Pharmacological effects of milnacipran, a new antidepressant, given repeatedly on the α1-adrenergic and serotonergic 5-HT2A systems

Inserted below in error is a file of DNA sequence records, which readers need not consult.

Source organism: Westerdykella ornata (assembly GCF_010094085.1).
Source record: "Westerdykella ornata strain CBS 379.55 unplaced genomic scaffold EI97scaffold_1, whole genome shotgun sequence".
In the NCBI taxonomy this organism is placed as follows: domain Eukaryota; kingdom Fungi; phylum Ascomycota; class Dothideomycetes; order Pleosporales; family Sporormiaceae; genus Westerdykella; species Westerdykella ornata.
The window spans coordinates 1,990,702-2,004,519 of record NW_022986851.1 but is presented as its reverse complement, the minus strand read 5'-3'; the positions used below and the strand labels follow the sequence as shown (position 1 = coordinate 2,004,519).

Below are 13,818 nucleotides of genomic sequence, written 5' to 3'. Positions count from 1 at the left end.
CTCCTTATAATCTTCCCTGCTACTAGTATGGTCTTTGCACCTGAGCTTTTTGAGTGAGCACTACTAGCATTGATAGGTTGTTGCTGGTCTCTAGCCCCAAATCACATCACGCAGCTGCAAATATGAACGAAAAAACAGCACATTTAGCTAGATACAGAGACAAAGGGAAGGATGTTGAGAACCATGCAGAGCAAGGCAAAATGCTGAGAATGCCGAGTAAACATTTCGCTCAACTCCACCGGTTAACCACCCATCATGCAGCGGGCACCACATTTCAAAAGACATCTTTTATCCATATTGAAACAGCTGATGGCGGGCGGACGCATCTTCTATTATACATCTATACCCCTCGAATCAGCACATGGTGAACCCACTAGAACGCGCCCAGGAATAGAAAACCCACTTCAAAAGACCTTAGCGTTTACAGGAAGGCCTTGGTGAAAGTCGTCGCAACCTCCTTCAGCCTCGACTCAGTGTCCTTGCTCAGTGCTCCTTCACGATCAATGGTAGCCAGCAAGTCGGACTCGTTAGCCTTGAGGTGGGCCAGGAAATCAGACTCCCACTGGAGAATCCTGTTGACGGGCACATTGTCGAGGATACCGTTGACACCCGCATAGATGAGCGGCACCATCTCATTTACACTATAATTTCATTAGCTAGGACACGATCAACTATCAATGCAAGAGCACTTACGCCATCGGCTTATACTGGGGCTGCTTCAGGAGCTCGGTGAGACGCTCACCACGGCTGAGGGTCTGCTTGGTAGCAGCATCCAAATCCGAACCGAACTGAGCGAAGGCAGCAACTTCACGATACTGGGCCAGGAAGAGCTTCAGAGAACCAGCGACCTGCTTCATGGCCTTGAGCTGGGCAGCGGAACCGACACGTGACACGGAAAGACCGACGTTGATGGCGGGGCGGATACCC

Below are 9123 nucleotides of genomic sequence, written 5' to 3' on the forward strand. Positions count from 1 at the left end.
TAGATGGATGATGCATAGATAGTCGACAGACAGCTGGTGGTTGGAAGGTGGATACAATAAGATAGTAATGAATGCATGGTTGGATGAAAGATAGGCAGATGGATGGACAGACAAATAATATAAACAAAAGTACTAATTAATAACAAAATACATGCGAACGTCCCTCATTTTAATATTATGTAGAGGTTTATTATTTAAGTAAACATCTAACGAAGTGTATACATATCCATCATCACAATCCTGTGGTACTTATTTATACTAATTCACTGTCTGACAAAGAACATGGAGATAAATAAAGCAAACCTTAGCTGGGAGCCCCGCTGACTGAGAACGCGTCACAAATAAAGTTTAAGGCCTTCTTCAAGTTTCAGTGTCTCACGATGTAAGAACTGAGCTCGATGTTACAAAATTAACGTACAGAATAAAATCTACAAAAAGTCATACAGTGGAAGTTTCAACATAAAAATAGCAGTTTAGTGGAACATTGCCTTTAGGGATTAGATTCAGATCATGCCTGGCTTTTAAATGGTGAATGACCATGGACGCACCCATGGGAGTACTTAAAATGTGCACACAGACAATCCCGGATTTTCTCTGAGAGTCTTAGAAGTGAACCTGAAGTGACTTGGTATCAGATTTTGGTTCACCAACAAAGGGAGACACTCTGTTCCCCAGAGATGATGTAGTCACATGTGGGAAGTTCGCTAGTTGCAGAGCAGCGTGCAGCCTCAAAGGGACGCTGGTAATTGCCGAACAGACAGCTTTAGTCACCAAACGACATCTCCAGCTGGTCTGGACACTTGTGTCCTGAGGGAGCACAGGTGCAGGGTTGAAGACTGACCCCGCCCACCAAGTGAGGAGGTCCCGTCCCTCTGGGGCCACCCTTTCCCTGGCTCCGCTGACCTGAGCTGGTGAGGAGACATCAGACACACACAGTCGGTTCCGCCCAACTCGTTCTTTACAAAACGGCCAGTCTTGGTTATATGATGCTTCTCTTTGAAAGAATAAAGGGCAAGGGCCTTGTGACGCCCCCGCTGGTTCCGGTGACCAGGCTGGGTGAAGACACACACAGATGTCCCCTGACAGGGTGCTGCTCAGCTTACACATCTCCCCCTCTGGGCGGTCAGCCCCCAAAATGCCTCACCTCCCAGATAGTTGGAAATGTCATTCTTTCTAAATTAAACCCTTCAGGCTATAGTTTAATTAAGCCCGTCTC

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Milanacipran (MIL) is a representative of a new class of antidepressants (SNRIs) which inhibit selectively the reuptake of serotonin and noradrenaline but, in contrast to tricyclics, show no affinity for neurotransmitter receptors. The present study was aimed at determining whether repeated MIL treatment induced adaptive changes in the α1-adrenergic and serotonergic 5-HT2A systems, similar to those reported by us earlier for tricyclic antidepressants. The experiments were carried out on male mice and rats. MIL was administered at a dose of 10 or 30 mg/kg p.o. once or repeatedly (twice daily for 14 days). The obtained results showed that MIL administered repeatedly potentiated the clonidine-induced aggressiveness and the methoxamine-induced exploratory hyperactivity, the effects mediated by α1-adrenoceptors. MIL did not change the number or affinity (Bmax and KD) of α1-adrenergic receptors in the cerebral cortex for [3H]prazonsin, however, the ability of the α1-adrenoceptor agonist phenylephrine to compete for these sites was significantly enhanced. MIL given repeatedly (but not acutely) inhibited both the head twitch reaction induced by L-5-HTP or (±)DOI, the effects mediated by serotonergic 5-HT2A receptors. MIL also decreased the binding (Bmax) or [3H]-ketanserin to 5-HT2A receptors in the cerebral cortex. The above results indicate that repeated MIL administration increases the responsiveness of α1-adrenergic system (behavioural and biochemical changes) and decreases the responsiveness of the serotonergic 5-HT2A receptors (especially behavioural changes) as tricyclics do. It may be concluded that the lack of MIL affinity for neurotransmitter receptors is of no importance to the development of adaptive changes in the studied systems, observed after repeated treatment with antidepressants.
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